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Int J Equity Health. 2018 Feb 5;17(1):19. doi: 10.1186/s12939-018-0729-9.

Participants' perceptions of interactions with community health workers who promote behavior change: a qualitative characterization from participants with normal, depressive and anxious mood states.

Author information

1
La Clínica - Casa del Sol, 1501 Fruitvale Ave, Oakland, California, 94601, USA.
2
UT Health School of Public Health in Brownsville, Division of Health Promotion & Behavioral Sciences and Hispanic Health Research Center, One West University Blvd, Brownsville, TX, 78520, USA. Belinda.m.reininger@uth.tmc.edu.
3
Michael & Susan Dell Center for Healthy Living, UT School of Public Health, Austin Regional Campus, University of Texas Administration Building (UTA), 1616 Guadalupe Street, Suite 6.300, Austin, Texas, 78701, USA. Belinda.m.reininger@uth.tmc.edu.
4
University of Texas Health Science Center at Houston, Center for Clinical and Translational Sciences, 7000 Fannin, Suite 1800, Houston, Texas, 77030, USA. Belinda.m.reininger@uth.tmc.edu.
5
University of Texas Health Science Center at Houston, Center for Clinical and Translational Sciences, 7000 Fannin, Suite 1800, Houston, Texas, 77030, USA.
6
University of Texas Health Science Center at Houston, Biostatistics/Epidemiology/Research Design (BERD) Core, Center for Clinical and Translational Sciences, 7000 Fannin, Suite 1800, Houston, Texas, 77030, USA.
7
UT Health School of Public Health, Institute for Health Policy, Division of Management, Policy and Community Health, 6410 Fannin, Houston, TX, 77030, USA.

Abstract

BACKGROUND:

Interventions that promote healthier lifestyles among Latinos often involve community health workers (CHWs). CHWs can effectively advocate for healthier lifestyles and may be pivotal in addressing such mental health conditions as depression and anxiety. The goal of this study was to characterize the relationship dynamics between Latino participants and CHWs, from the participant's perspective. We aimed to determine if CHW-delivered community interventions effected behavior change, especially among participants who reported anxiety and depression.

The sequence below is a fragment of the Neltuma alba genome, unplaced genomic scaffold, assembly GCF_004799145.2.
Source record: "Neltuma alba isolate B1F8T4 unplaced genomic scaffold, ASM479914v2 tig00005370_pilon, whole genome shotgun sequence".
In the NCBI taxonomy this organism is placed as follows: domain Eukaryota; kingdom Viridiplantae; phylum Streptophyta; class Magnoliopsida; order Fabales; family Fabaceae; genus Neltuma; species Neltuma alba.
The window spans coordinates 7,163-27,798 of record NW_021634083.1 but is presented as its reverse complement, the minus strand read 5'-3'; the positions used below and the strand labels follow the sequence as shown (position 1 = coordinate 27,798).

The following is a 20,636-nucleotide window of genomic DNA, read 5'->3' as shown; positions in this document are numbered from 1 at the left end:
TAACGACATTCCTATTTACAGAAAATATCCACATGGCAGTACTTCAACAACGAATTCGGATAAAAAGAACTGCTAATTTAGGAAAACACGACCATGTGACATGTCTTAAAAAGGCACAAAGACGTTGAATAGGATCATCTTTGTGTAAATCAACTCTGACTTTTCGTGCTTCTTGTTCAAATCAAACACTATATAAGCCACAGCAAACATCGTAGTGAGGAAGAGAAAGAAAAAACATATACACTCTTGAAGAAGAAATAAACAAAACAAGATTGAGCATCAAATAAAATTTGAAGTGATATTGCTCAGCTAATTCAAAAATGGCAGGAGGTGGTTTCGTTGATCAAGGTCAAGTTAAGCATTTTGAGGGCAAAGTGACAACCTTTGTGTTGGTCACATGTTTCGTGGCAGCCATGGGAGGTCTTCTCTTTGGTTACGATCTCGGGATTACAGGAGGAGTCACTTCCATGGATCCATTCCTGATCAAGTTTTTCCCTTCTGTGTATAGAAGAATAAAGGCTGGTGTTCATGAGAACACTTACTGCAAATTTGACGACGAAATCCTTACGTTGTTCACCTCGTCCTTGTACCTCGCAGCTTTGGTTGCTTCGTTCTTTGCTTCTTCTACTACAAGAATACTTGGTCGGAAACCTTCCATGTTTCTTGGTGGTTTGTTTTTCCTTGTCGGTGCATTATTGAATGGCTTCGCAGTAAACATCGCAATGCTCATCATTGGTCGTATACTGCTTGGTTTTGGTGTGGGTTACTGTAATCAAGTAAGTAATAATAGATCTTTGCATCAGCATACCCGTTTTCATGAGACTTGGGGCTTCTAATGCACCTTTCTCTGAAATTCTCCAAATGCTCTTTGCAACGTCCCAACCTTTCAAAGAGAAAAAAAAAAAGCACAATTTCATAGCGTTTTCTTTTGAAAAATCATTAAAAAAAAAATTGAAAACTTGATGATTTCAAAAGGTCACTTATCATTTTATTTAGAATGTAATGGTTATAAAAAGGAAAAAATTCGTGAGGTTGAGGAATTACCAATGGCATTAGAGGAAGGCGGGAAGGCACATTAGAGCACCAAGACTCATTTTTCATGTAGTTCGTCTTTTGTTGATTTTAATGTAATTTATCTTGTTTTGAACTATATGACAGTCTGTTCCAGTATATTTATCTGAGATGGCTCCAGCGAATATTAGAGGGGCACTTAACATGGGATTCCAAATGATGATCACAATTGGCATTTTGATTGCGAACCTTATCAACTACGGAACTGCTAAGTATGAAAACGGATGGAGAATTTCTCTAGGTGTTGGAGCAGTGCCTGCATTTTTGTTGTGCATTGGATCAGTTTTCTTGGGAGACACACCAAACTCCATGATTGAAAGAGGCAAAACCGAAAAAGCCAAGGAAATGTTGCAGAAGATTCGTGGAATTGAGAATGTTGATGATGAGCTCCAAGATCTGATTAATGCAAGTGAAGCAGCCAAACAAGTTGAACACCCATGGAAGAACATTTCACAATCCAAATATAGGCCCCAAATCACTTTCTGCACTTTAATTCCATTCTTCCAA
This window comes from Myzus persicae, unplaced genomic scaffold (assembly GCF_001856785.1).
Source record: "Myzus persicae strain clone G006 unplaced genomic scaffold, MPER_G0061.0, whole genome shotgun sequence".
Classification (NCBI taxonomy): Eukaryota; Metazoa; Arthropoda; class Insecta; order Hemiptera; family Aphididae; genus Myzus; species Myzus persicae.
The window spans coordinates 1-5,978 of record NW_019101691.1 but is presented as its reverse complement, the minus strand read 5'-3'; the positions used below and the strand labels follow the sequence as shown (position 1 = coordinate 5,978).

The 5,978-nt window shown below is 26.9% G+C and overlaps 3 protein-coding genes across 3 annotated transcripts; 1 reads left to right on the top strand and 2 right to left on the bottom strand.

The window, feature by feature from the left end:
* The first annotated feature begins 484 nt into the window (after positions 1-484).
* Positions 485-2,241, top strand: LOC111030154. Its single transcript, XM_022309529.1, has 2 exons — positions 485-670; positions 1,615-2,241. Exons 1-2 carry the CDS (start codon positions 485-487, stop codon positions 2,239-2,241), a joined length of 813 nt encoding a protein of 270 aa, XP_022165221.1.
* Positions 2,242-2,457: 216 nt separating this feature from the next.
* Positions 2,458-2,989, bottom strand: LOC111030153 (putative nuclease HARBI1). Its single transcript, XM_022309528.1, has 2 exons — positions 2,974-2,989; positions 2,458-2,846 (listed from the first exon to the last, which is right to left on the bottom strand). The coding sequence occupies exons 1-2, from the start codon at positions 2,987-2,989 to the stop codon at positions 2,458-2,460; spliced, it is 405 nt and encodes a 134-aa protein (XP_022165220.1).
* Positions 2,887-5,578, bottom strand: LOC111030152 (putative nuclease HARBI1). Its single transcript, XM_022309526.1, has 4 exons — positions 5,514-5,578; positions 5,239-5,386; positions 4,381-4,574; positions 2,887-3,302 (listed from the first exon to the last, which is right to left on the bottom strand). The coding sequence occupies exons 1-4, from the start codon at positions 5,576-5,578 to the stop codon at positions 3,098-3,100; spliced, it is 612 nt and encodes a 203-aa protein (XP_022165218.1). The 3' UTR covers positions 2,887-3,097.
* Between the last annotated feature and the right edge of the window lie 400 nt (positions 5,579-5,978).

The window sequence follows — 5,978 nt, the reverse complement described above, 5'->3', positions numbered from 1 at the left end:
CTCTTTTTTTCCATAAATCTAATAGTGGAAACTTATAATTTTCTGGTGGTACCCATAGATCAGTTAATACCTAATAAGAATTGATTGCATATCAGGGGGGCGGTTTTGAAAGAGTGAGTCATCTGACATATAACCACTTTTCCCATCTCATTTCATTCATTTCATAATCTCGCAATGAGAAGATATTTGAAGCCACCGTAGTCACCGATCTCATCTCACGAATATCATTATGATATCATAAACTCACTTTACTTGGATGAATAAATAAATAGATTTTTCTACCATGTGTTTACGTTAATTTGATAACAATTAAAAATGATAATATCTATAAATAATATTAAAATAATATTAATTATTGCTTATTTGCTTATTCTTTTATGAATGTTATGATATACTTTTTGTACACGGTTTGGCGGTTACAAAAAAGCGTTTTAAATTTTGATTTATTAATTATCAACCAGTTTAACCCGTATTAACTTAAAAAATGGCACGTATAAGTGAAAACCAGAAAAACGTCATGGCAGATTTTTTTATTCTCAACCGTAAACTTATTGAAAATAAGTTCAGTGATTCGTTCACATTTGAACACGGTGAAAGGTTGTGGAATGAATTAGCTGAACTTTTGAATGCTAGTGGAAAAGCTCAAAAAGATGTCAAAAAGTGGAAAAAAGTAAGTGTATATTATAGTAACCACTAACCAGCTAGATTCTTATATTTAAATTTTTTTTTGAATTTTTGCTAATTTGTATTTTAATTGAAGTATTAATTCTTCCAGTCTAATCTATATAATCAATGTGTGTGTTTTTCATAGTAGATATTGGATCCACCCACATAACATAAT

METHODS:

Semi-structured interviews were conducted with a purposive sample of 28 Latino participants that was based on a mental health scoring strata. Participants completed a lifestyle intervention that included multiple home visits from CHWs to promote physical activity and healthful food choice. Interviews were conducted in the participant's preferred language (English or Spanish). Transcribed interviews were analyzed using a grounded theory approach until concept saturation was achieved.

RESULTS:

The sample was primarily female (82%), lower socioeconomic status (64%), and mean age of 50 years. Participants discussed the rapport building and professionalism of CHWs as a feature that facilitated strong, positive relationships and lifestyle behavior changes. Participants described how CHWs patterned their change approaches, which were similar to commonly used therapeutic techniques in the treatment of anxiety and depression. While anxiety and depression were described as having an impact on behavior change, most, but not all, participants who reported negative mood states said that the CHW relationship helped in changing that state to some extent.

CONCLUSIONS:

Participants' perceptions indicated that positive personal changes were influenced by CHWs. Only participants who reported consistently poor scores for depression, anxiety or both reported negative or neutral experiences with the CHWs. This study lends qualitative support to the use of CHWs as extenders of care, particularly in areas that have a shortage of primary and mental health care providers.

KEYWORDS:

Anxiety; Community health worker; Depression; Intervention; Latino; Mental health

PMID:
29402278
PMCID:
PMC5800056
DOI:
10.1186/s12939-018-0729-9
[Indexed for MEDLINE]
Free PMC Article

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